Other cases -- including some that have received widespread media attention -- involve people with mental health issues who are recklessly and repeatedly putting others at risk. Those situations should be handled through existing public health policies for people with mental health issues.
Those who support criminal prosecution of people with HIV who fail to notify partners in advance of intimate contact must consider whether they also support similar prosecutions of those with hepatitis viruses, herpes, viruses like CMV, EBV, HPV, and other pathogens that can be transmitted sexually.
Highly publicized HIV criminalization cases are frequently driven by inaccurate and inflammatory media coverage and sometimes by politically ambitious prosecutors. They feed into the public's ignorance and anxiety about HIV, reinforce negative stereotypes about people with HIV, and send conflicting messages about the real risks of HIV transmission.
They depict people with HIV as dangerous infectors who must be controlled and regulated, making it more difficult to create an environment that encourages people to get tested and disclose their status.
The Iowa case mentioned earlier provides a sobering illustration. The person with HIV who was charged with failing to disclose his status to a sexual partner was a 34-yearold gay man. He met a male partner online and went to his house. He was on HIV medication, had an undetectable viral load, and used a condom when anally penetrating his partner, so the risk of transmission was negligible to nonexistent.
When the partner heard the man had HIV, he went to the county prosecutor and pressed charges. The person with HIV was convicted and sentenced to 25 years in prison. Fortunately, advocates were successful in getting the sentencing reviewed, and after serving eleven months he was released on five years probation. But he must register as a sex offender for the rest of his life, may not be around his nieces or nephews without adult supervision, is subject to wearing an ankle-monitoring bracelet, and cannot leave his home county without permission from the court. Iowa's statute is particularly broad -- in theory, it could cause a person with HIV who kissed someone without disclosing to spend 25 years in prison -- but other states' statutes are equally as absurd. Here are some examples:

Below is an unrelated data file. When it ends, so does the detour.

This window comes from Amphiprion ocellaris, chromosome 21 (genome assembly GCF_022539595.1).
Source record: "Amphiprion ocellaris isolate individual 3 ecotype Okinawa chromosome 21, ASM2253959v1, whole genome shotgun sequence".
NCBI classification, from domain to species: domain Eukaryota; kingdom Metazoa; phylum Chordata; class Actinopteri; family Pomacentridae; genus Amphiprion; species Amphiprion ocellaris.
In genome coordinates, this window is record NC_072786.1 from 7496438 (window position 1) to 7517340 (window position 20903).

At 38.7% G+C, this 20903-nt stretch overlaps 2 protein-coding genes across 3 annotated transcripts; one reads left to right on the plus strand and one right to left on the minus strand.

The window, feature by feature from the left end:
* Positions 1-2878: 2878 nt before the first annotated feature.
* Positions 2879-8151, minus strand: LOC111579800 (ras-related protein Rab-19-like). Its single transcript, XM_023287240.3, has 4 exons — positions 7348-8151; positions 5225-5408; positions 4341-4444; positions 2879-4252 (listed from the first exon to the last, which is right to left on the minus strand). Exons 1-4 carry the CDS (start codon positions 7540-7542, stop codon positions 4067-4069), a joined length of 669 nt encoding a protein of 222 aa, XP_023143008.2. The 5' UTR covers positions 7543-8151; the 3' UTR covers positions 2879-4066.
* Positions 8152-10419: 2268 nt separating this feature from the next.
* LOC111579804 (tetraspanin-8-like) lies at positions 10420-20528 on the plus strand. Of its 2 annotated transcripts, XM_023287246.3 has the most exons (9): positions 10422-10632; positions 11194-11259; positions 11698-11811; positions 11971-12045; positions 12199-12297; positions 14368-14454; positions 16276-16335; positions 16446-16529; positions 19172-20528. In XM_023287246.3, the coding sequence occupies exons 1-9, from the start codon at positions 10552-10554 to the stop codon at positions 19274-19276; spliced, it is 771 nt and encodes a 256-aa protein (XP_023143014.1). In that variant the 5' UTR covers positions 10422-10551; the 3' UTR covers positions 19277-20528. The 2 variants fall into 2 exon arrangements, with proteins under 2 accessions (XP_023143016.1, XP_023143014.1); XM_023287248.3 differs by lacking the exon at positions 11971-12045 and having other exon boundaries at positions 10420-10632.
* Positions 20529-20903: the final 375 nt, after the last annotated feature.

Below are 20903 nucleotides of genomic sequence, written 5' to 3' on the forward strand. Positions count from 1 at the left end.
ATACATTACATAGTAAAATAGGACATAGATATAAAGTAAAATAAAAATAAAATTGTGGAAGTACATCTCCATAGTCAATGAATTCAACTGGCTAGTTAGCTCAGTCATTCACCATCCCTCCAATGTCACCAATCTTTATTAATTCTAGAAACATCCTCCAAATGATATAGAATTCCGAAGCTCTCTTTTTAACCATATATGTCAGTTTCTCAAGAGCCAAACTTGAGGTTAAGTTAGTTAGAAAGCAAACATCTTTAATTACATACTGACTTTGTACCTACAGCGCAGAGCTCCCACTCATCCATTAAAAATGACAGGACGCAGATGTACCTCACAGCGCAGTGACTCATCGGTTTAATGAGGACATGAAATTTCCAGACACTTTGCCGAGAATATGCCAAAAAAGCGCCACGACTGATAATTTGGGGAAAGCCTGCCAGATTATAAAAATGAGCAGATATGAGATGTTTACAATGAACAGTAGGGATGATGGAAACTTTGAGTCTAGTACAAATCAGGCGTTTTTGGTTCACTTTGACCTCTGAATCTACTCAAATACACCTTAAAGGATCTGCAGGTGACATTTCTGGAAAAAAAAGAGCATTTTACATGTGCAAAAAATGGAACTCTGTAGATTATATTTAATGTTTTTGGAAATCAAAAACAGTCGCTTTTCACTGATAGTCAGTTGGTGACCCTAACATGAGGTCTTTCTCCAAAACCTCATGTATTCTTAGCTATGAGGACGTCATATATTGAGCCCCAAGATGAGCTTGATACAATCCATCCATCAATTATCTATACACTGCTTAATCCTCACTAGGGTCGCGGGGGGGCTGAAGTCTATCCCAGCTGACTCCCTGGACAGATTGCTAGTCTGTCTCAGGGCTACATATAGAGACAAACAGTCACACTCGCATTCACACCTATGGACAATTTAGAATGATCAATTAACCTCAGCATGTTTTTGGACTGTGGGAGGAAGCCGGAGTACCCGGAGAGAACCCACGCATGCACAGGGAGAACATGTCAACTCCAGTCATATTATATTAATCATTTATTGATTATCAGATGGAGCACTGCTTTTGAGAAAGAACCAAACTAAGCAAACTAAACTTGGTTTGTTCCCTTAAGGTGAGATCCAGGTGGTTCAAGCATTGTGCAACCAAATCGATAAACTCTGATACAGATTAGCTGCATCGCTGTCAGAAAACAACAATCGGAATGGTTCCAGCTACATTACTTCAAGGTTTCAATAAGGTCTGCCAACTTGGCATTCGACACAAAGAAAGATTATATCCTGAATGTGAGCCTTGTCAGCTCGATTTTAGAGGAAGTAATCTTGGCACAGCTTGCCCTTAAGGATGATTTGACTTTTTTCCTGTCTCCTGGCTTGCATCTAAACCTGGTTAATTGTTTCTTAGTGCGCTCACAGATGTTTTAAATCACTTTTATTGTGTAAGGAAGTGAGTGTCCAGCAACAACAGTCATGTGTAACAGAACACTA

These cases highlight one of the significant problems with HIV criminalization statutes: Not only do they require people to disclose their HIV status to potential partners, but also to be able to prove it in a court of law. Imagine this line at a bar: "Let's go home and get it on. Since I have HIV, could you sign this affidavit stating that I told you that? We can stop by a notary public on the way home and get it notarized."
This article was provided by ACRIA and GMHC. It is a part of the publication Achieve. Visit ACRIA's website and GMHC's website to find out more about their activities, publications and services.